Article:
The Kopis - The True Sword of Persia

The True Sword of Persia

The Kopis is a very unique sword with a clever design. The forward curving blade is called a “recurve” and it's design is used today in the form of utility knives, combat knives, swords and the world famous kukri. The uniqueness of this blade shape is not built for aesthetics but of physics and is capable of delivering a powerful slash with the momentum of an axe while using the long cutting edge of a sword. The name is derived from the the Greek word Kopides (to cut or strike) with alternative roots from the Egyptian Khopesh (heavy knife with a forward-curving blade).

The kopis found itself being favored and recommended by generals as an effective cavalry sword. The recurve was better suited for delivering powerful blows from horseback then the more traditional straight bladed swords previously used. The kopis was later replaced in the 16th century by the Persian shamshir which more closely resembles the cavalry saber's that we are familiar with today. The early Acinaces were short thrusting swords and were made famous by the Persian military yet weren't quite as desirable from horseback. Interestingly enough even the Persian foot soldiers were often depicted in Greek art carrying forward curved swords resembling the kopis.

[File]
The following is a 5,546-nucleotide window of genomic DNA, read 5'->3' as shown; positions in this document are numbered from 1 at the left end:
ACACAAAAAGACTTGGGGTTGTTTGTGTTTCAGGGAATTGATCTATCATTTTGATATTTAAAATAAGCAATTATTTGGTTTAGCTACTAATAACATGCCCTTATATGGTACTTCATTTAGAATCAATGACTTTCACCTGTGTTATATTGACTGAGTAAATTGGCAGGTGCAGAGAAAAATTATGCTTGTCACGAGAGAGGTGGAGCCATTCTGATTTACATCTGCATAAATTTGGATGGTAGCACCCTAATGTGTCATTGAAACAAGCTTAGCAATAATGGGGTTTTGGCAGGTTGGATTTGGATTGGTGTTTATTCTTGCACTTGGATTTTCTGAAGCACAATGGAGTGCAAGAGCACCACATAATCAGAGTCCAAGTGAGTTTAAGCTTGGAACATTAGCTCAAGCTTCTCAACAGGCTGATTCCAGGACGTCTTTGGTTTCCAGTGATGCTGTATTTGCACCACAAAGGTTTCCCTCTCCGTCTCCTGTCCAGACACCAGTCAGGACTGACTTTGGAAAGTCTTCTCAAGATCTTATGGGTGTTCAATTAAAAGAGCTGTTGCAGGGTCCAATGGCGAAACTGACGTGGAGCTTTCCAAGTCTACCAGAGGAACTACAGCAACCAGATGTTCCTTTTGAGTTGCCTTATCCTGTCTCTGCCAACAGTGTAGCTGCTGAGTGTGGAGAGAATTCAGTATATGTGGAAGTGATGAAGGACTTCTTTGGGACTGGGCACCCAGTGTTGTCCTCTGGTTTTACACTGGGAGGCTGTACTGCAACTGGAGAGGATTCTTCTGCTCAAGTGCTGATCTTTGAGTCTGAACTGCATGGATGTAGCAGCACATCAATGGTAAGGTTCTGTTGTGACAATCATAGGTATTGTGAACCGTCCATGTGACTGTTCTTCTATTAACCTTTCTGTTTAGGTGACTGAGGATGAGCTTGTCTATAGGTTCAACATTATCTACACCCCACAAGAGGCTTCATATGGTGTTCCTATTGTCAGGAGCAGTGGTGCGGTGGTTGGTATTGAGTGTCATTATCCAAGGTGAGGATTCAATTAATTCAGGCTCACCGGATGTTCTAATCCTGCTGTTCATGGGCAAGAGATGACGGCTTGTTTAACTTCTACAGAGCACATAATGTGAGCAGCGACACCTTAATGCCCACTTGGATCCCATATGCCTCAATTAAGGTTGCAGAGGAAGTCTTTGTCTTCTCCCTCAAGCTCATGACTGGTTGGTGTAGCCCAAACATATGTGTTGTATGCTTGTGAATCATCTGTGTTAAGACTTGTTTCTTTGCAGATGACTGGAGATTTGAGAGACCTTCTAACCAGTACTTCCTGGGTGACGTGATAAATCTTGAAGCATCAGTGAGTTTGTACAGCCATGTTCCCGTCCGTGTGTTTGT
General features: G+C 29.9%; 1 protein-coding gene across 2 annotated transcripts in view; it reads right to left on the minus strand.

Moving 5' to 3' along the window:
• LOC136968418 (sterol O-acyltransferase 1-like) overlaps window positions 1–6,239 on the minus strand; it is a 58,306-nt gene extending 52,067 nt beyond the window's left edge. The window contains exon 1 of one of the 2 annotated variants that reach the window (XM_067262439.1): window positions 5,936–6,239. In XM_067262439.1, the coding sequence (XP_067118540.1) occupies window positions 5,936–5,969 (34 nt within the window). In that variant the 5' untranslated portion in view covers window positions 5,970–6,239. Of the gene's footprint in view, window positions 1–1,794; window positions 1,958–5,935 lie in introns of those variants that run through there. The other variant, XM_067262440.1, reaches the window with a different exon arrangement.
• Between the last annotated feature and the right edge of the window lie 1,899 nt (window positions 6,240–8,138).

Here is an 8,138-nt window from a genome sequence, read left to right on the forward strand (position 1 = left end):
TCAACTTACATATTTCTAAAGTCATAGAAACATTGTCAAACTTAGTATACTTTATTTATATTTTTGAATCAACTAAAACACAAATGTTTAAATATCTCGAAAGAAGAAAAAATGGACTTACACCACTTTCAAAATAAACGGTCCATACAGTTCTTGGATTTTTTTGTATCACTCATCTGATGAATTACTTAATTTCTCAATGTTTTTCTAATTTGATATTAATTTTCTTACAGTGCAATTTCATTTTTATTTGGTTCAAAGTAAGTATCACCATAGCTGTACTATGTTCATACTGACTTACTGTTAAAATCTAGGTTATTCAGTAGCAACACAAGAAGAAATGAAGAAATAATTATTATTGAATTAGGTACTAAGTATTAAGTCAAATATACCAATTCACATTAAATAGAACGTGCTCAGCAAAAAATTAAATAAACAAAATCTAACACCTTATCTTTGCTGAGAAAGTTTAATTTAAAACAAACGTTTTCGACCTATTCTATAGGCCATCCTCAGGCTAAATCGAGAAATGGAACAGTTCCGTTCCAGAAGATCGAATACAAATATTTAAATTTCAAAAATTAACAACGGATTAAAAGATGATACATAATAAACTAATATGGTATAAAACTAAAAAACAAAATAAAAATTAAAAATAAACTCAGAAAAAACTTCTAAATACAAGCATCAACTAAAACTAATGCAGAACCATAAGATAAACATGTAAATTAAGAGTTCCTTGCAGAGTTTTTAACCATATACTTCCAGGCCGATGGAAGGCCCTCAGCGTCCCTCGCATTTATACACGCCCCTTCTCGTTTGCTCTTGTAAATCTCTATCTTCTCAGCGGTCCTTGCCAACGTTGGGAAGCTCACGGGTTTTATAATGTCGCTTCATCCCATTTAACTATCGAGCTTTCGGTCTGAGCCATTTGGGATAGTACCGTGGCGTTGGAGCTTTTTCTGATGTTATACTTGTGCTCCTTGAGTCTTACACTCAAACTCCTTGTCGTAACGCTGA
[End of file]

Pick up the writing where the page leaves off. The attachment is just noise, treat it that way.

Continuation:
The Kopis Origins

The Kopis Origins

It is difficult to mention the kopis without some form of comparison to the Iberian falcata. Both of these swords share remarkable similarities and ran parallel through history. Historians believe that this is coincidence and that there is enough small differences between the two swords that the kopis is a sword of it's own and was not a descendant of the falcata. It is not out of the realm of possibility that two cultures could have developed similar swords or equipment to fulfill the same needs. We have seen many examples of this happening especially in today's sword and knife industries. Those that disagree believe the falcata may have been acquired through traders or merchants and then slightly modified and re-produced for their own needs as the kopis. I think there is room for argument on both sides but will leave it there for you to decide which you believe.

Used on horse or on foot the shear cutting power of the kopis is undeniable. Whether or not it was birthed by the Etruscan's as some scholars suggest or is simply a sibling of the Iberians falcata the kopis by its own right is an effective and powerful single handed sword that commands respect and accreditation from every sword enthusiast for it's contribution to sword history.